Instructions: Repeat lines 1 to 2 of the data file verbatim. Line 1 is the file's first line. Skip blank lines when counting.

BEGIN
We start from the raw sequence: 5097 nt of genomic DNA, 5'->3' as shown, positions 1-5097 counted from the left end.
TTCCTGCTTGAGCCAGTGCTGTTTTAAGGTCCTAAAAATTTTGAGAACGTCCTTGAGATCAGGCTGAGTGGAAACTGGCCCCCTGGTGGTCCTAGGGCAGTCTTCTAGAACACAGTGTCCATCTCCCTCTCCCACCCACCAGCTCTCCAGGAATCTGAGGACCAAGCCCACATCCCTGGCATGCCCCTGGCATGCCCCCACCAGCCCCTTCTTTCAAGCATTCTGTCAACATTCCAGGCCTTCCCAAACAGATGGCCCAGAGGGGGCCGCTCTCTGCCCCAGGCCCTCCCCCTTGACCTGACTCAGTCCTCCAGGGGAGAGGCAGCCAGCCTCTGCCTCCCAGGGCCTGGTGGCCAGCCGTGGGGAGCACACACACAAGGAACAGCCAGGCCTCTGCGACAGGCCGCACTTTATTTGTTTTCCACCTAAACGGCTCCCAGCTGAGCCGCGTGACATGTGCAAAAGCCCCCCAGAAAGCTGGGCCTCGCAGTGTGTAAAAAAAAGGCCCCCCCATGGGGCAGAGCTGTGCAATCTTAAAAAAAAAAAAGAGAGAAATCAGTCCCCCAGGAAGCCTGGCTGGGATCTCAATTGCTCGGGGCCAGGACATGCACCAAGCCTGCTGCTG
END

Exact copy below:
We start from the raw sequence: 5097 nt of genomic DNA, 5'->3' as shown, positions 1-5097 counted from the left end.
TTCCTGCTTGAGCCAGTGCTGTTTTAAGGTCCTAAAAATTTTGAGAACGTCCTTGAGATCAGGCTGAGTGGAAACTGGCCCCCTGGTGGTCCTAGGGCAGTCTTCTAGAACACAGTGTCCATCTCCCTCTCCCACCCACCAGCTCTCCAGGAATCTGAGGACCAAGCCCACATCCCTGGCATGCCCCTGGCATGCCCCCACCAGCCCCTTCTTTCAAGCATTCTGTCAACATTCCAGGCCTTCCCAAACAGATGGCCCAGAGGGGGCCGCTCTCTGCCCCAGGCCCTCCCCCTTGACCTGACTCAGTCCTCCAGGGGAGAGGCAGCCAGCCTCTGCCTCCCAGGGCCTGGTGGCCAGCCGTGGGGAGCACACACACAAGGAACAGCCAGGCCTCTGCGACAGGCCGCACTTTATTTGTTTTCCACCTAAACGGCTCCCAGCTGAGCCGCGTGACATGTGCAAAAGCCCCCCAGAAAGCTGGGCCTCGCAGTGTGTAAAAAAAAGGCCCCCCCATGGGGCAGAGCTGTGCAATCTTAAAAAAAAAAAAGAGAGAAATCAGTCCCCCAGGAAGCCTGGCTGGGATCTCAATTGCTCGGGGCCAGGACATGCACCAAGCCTGCTGCTG